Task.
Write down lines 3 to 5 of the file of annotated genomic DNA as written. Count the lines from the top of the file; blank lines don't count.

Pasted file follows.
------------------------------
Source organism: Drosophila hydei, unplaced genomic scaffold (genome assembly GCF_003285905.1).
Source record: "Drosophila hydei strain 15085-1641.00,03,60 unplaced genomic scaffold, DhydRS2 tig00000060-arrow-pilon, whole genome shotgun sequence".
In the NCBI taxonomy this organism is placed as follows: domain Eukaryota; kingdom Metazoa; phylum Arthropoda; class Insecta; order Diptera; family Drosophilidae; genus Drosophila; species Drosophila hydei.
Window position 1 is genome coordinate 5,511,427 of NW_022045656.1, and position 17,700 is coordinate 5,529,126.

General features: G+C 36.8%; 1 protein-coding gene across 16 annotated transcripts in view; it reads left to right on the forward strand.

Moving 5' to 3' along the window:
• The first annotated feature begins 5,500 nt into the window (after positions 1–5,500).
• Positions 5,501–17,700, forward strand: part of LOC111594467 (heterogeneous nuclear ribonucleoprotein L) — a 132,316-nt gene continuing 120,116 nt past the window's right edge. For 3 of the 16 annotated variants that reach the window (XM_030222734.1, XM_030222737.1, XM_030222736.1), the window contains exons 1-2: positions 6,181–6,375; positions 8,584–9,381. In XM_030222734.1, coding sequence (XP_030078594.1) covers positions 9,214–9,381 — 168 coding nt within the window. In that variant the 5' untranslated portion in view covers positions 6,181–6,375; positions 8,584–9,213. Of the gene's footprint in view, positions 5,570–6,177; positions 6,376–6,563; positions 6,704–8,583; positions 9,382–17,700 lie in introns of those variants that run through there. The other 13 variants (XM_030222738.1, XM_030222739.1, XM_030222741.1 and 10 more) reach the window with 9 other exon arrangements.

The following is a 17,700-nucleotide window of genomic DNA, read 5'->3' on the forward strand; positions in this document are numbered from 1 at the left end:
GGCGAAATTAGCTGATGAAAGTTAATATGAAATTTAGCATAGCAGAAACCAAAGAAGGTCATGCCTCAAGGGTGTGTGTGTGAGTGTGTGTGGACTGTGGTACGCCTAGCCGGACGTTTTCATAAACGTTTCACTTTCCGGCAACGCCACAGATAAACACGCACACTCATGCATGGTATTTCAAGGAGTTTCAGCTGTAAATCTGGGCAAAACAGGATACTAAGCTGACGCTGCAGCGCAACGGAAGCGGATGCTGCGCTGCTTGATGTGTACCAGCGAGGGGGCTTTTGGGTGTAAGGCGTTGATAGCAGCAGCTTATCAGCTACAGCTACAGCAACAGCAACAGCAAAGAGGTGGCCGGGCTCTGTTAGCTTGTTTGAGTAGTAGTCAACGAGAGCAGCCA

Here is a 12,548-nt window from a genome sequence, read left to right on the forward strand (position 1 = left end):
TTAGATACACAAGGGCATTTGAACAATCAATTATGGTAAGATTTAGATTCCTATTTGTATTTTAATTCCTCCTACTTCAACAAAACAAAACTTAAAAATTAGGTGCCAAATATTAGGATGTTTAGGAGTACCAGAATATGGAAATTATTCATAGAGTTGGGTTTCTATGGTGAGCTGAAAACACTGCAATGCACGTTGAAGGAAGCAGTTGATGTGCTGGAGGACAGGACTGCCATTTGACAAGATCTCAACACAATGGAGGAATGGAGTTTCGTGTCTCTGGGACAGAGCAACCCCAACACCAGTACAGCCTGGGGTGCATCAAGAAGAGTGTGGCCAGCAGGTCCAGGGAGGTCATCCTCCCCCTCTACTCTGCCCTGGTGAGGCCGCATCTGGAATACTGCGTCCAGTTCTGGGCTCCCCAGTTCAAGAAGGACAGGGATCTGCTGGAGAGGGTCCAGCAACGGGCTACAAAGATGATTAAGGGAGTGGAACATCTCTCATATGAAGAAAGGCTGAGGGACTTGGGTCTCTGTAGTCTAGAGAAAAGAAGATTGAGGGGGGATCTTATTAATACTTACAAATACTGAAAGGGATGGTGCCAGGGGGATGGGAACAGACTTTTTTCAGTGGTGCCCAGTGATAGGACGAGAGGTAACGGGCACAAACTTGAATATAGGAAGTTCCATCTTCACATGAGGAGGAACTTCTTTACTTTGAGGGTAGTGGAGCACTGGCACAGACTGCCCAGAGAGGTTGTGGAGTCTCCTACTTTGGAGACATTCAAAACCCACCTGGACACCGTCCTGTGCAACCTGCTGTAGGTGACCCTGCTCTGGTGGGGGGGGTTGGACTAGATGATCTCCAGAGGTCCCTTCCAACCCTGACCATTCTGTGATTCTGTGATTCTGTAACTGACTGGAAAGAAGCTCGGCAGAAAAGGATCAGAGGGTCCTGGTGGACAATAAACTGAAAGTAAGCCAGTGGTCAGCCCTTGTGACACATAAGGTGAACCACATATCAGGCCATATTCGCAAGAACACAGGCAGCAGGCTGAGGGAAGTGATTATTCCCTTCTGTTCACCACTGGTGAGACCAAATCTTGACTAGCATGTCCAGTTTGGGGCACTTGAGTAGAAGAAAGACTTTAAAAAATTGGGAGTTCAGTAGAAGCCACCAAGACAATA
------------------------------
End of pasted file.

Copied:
In the NCBI taxonomy this organism is placed as follows: domain Eukaryota; kingdom Metazoa; phylum Arthropoda; class Insecta; order Diptera; family Drosophilidae; genus Drosophila; species Drosophila hydei.
Window position 1 is genome coordinate 5,511,427 of NW_022045656.1, and position 17,700 is coordinate 5,529,126.

General features: G+C 36.8%; 1 protein-coding gene across 16 annotated transcripts in view; it reads left to right on the forward strand.